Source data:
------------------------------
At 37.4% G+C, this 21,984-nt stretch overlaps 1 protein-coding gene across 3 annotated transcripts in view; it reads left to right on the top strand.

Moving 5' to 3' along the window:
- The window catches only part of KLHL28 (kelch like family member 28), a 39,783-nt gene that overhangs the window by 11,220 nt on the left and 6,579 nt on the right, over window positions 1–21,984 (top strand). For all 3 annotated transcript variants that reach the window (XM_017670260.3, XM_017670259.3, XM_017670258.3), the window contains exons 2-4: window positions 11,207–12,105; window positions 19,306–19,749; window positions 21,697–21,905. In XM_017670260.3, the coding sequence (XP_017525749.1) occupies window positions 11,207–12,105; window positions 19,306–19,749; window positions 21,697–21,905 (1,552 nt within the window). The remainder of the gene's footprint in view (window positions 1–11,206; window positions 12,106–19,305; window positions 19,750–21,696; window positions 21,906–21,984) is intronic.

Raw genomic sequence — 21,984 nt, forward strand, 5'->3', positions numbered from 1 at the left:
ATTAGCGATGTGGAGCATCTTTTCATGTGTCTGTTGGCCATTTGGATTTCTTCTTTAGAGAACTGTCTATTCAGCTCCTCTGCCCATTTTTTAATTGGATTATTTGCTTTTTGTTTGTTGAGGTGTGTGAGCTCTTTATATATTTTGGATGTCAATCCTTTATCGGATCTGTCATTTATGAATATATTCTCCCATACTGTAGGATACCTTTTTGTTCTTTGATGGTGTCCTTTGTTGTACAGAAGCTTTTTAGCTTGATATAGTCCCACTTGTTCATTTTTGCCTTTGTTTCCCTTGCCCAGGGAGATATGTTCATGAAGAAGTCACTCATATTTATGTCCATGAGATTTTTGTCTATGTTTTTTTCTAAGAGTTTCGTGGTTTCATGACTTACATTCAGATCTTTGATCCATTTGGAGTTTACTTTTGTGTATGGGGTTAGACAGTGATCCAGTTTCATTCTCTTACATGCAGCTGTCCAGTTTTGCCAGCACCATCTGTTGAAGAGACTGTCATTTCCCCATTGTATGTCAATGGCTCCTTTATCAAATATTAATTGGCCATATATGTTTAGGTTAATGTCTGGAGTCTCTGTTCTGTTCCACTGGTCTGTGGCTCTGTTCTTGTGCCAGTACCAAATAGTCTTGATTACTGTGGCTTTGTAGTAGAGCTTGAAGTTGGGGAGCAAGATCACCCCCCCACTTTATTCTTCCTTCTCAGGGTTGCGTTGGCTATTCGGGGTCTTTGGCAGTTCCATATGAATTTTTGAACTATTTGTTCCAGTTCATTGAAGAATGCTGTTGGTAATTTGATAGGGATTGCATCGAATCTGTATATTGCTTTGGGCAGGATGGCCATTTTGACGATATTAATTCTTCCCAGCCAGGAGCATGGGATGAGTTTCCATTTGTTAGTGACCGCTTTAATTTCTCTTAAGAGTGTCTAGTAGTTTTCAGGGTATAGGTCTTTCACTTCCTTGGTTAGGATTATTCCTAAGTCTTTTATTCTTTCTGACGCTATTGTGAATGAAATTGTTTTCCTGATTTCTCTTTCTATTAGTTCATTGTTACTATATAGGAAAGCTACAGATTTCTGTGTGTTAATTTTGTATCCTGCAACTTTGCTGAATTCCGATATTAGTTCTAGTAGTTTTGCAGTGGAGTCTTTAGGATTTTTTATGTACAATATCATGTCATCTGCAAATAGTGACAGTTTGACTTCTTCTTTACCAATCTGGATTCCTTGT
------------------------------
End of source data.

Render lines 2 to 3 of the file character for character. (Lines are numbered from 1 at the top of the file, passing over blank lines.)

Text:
Moving 5' to 3' along the window:
- The window catches only part of KLHL28 (kelch like family member 28), a 39,783-nt gene that overhangs the window by 11,220 nt on the left and 6,579 nt on the right, over window positions 1–21,984 (top strand). For all 3 annotated transcript variants that reach the window (XM_017670260.3, XM_017670259.3, XM_017670258.3), the window contains exons 2-4: window positions 11,207–12,105; window positions 19,306–19,749; window positions 21,697–21,905. In XM_017670260.3, the coding sequence (XP_017525749.1) occupies window positions 11,207–12,105; window positions 19,306–19,749; window positions 21,697–21,905 (1,552 nt within the window). The remainder of the gene's footprint in view (window positions 1–11,206; window positions 12,106–19,305; window positions 19,750–21,696; window positions 21,906–21,984) is intronic.